It would not be in the client's best interest to have their advice coloured by potential gains the IFA could make. It's why commission was stopped and makes the I in IFA actually mean independent.
That being said, a small ongoing percentage fee does offer an adviser an incentive to ensure a portfolio value grows.
So it's not "Immoral f****** accountant" or "Invests f*** all" ?
I can’t believe that any IFA wouldn’t say the first priority would be to use tax tax allowances first and maximising pension contributions and ISA allowances. Where that money is invested comes down to the level of risk your prepared to take, but there is loads of information around about fund performance / levels of risk. I don’t agree with many financial advisors who say you should see investing in the stock market as a 5-7 yr investment, with current volatility I would say nearer 10 yrs
In the last few (recent) years we have had
1987 Black Monday crash
1992 Japanese Asset Burst
1997 Asia Financial Crash
2000 Dot Com Bubble
2007 Subprime Mortgage Crisis
2020 Covid Crash
2022 Ukraine War
These greatly affect the stock market and investments in general, therefore investing is not for the feint hearted, and the reason as to why people use IFA's and think long term! short term investing is putting money into crypto currencies or shorter with the bookies!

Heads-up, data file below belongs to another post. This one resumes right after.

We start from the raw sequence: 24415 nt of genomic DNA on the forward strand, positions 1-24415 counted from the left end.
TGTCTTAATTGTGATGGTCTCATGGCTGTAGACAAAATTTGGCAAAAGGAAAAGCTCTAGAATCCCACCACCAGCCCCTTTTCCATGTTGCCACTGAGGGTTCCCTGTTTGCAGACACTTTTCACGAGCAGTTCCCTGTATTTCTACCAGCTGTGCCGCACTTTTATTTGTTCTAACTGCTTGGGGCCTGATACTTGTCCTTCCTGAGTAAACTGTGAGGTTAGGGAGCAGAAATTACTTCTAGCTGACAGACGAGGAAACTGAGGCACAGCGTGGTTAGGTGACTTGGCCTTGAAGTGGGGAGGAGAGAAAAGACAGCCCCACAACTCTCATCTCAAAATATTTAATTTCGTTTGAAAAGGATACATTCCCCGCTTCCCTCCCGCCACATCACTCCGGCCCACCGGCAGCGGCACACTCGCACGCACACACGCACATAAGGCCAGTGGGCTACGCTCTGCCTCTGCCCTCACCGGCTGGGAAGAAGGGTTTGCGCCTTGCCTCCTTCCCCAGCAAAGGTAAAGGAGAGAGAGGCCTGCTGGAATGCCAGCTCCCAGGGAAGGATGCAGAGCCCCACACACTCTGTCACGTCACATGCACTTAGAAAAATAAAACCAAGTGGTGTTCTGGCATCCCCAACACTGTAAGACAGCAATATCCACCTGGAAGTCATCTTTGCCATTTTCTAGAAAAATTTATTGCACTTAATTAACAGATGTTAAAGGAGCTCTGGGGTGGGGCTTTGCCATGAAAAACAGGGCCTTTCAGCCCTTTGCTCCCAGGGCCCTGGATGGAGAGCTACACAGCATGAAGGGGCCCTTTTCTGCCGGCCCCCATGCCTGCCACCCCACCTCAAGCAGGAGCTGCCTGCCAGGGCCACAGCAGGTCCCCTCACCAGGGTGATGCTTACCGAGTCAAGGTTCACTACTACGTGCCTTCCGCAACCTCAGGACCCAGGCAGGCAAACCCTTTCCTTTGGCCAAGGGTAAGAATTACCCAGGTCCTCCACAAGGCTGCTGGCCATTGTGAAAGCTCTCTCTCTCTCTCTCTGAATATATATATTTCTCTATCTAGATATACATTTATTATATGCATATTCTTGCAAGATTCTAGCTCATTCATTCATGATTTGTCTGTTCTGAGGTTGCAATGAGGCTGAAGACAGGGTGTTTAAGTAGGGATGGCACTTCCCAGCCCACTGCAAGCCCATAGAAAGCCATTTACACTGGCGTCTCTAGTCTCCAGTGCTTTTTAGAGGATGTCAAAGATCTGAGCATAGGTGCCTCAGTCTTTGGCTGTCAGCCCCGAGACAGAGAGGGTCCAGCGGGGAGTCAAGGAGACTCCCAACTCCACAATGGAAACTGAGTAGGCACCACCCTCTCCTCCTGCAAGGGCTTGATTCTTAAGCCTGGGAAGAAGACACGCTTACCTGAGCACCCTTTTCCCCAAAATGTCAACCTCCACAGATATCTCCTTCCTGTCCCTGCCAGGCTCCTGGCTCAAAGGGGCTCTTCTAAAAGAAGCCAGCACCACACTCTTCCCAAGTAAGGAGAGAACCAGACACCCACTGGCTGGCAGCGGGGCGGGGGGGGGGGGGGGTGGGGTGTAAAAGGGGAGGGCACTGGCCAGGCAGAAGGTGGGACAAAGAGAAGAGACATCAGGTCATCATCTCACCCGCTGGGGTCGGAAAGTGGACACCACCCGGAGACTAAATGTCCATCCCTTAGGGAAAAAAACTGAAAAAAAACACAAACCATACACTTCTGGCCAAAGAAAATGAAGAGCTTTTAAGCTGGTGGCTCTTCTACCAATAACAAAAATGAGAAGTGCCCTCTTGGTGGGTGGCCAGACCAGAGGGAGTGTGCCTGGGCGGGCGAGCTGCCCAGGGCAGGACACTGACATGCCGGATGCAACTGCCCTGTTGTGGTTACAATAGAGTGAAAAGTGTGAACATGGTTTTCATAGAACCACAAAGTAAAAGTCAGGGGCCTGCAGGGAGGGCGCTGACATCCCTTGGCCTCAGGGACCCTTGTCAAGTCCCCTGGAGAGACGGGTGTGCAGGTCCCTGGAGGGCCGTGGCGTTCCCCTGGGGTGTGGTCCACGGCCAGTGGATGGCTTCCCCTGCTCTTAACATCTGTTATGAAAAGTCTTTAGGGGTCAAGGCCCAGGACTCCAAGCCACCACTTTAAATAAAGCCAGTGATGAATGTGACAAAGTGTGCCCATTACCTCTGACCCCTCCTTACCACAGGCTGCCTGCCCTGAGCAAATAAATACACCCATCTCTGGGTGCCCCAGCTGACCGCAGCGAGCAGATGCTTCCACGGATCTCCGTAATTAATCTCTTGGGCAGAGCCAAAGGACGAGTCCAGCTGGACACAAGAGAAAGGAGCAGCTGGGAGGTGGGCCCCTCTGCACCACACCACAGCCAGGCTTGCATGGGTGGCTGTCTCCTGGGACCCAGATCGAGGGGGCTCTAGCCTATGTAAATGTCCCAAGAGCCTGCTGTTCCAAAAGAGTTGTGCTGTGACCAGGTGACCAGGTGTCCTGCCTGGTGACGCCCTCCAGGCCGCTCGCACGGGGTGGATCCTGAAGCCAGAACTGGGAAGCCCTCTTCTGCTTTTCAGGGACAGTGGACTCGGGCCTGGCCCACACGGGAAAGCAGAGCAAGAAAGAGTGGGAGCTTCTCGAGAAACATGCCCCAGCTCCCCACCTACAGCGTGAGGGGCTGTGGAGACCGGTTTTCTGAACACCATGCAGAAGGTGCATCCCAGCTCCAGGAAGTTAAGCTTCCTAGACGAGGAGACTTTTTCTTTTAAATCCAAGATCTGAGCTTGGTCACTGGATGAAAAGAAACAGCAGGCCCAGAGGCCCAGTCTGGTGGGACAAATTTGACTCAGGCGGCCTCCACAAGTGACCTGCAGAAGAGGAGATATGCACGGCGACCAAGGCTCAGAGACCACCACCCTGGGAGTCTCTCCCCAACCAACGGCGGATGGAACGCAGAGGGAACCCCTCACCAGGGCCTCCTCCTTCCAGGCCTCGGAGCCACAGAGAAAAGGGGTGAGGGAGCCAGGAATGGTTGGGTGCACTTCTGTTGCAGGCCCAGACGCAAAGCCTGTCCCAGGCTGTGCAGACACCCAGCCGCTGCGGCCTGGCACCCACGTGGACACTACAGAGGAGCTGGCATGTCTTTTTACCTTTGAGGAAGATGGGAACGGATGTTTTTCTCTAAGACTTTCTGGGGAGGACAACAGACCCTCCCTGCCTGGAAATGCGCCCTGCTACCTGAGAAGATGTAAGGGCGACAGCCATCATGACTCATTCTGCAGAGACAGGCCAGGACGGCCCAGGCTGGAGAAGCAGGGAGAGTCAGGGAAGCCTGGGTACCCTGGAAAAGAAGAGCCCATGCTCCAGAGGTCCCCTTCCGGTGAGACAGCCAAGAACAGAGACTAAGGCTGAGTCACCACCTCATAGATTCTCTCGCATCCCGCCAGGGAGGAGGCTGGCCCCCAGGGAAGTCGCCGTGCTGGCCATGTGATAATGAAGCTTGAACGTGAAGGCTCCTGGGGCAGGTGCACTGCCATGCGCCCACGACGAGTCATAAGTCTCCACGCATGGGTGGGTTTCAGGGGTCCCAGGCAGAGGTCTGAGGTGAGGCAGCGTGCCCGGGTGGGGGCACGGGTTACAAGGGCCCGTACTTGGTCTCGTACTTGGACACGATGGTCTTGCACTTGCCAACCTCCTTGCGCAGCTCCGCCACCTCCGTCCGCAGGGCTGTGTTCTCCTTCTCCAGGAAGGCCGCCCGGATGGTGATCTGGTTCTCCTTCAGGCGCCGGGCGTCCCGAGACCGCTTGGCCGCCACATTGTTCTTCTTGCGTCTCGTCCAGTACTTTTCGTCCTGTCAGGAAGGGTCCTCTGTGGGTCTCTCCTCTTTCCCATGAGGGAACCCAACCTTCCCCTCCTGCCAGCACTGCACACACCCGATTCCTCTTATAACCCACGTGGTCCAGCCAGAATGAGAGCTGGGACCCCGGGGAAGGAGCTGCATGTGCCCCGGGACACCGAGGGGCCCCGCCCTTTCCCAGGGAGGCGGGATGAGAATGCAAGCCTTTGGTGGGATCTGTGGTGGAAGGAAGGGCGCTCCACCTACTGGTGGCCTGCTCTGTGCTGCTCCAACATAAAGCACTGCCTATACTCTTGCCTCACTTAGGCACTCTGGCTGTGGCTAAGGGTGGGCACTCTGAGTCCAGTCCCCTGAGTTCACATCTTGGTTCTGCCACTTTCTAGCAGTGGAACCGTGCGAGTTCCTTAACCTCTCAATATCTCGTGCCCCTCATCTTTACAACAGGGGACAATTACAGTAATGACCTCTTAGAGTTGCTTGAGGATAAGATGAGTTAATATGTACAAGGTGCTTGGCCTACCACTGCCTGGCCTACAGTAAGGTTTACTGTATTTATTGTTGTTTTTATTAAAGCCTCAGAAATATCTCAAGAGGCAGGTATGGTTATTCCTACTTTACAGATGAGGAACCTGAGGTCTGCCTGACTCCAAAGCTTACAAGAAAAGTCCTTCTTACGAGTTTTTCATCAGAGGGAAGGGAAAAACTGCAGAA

Technically investing in a pension is likely to be the most cost effective from a tax point of view for most people, but it also locks the money away until at least 57 years old (55 for some older folks on here). Basic or nil rate taxpayers who may want early access to their funds or maybe don't have any dependents, investing in an ISA would possibly be the priority. Also paying off debts early (being mindful of early repayment penalties) to reduce interest payments could also more worthwhile.
There is no current vehicle without any risk, that can offer anything like current cost of living rises. Not investing and just keeping your cash in the bank is guaranteed to lose you money in real terms.
Agreed in part. In every mature case the market has in the longer term recovered and outperformed deposits (assuming a balanced diverse portfolio).